Disease Proof

Tomatoes protect skin against sun damage

Skin cancer is the most common form of cancer in the U.S., affecting one out of every five Americans, and its incidence is rising. Ultraviolet (UV) radiation is responsible for the development of most skin cancers and also skin aging. [1]

Ultraviolet radiation from the sun exerts these aging and carcinogenic effects on the skin via oxidative stress, inflammation, and damage to DNA. As such, there has been much interest in the scientific community in using antioxidants from plant foods to protect against this damage. Photoprotection has been previously demonstrated in animal studies by multiple antioxidant supplements, including green tea catechins, proanthocyanadins, resveratrol, and silymarin. In addition to their antioxidant effects, these substances can also absorb UV radiation (when applied topically), enable DNA damage repair, and reduce inflammation. [2]

Tomato. Photo credit: Mr. T in DC (Flickr)

Lycopene, well-known for its prostate cancer-protective effects, is a carotenoid antioxidant present in red and pink fruits such as tomato, grapefruit, and papaya. It is especially concentrated in cooked tomato products like tomato paste. Lycopene is a powerful antioxidant that in vitro has been shown to prevent or repair damage to DNA that potentially leads to cancer development. Lycopene also stimulates production of antioxidant enzymes, inhibits signals that promote tumor progression, and promotes programmed death of cancerous cells. [3]

Researchers recently tested whether the antioxidant actions of lycopene in tomato paste could lessen the skin-damaging effects of UV radiation in human subjects. A group of healthy women consumed tomato paste daily for twelve weeks, and their skin’s reddening response to UV light was measured at the beginning and end of the study. After twelve weeks of tomato supplementation, the skin’s resistance to UV-induced reddening was enhanced. The tomato paste supplementation also resulted in reduced mitochondrial DNA damage and reduced activity of an enzyme that degrades the skin’s extracellular proteins, a process that contributes to skin aging. These results suggest that regular tomato consumption can help to reduce the skin-damaging effects of the sun. [4]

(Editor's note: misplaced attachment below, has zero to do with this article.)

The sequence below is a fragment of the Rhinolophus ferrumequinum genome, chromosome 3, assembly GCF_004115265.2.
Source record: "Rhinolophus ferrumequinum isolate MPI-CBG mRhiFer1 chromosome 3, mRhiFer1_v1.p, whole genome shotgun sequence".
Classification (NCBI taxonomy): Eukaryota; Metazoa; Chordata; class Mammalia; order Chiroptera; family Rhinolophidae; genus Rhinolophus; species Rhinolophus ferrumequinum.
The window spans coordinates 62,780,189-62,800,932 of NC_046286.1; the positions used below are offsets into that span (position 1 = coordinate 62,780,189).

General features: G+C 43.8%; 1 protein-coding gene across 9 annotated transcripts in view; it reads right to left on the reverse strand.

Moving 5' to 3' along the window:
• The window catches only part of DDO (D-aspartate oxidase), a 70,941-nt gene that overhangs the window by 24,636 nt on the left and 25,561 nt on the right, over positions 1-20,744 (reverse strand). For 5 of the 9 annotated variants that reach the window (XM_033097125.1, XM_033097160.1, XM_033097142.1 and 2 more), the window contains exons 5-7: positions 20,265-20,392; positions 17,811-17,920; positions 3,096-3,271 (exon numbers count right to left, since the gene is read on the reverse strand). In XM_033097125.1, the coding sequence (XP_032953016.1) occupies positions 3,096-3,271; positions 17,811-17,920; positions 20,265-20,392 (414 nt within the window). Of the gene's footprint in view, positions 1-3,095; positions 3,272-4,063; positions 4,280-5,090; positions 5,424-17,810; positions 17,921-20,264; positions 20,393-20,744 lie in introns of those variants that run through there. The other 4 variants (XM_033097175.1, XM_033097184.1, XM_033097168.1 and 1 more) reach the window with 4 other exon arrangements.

Tomatoes are rich not only in lycopene but in thousands of other protective compounds, both discovered and undiscovered, that likely have powerful heart disease- and cancer-preventive effects. Be sure to eat both fresh, raw tomatoes and cooked tomatoes to get the full spectrum of tomatoes’ phytochemicals.

 

References:

1. Skin Cancer Foundation: Skin Cancer Facts. October 14, 2010]; Available from: http://www.skincancer.org/Skin-Cancer-Facts/.
2. Nichols, J.A. and S.K. Katiyar, Skin photoprotection by natural polyphenols: anti-inflammatory, antioxidant and DNA repair mechanisms. Arch Dermatol Res, 2010. 302(2): p. 71-83.
3. van Breemen, R.B. and N. Pajkovic, Multitargeted therapy of cancer by lycopene. Cancer Lett, 2008. 269(2): p. 339-51.
4. Rizwan, M., et al., Tomato paste rich in lycopene protects against cutaneous photodamage in humans in vivo. Br J Dermatol, 2010.

 

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Comments (6) Read through and enter the discussion with the form at the end
Steve - October 18, 2010 5:45 PM

Hmmm...

Are we saying that any and all unprotected sun exposure is dangerous?

I don't believe it. Over exposure is dangerous. The safe amount of course will vary from one individual to another depending on their skin type etc. But if you only stay in the sun for half the time it would take for your skin to become pink the next day as mentioned in the referred to study, then you will get natural vitamin D in the process without any danger of damaging your skin.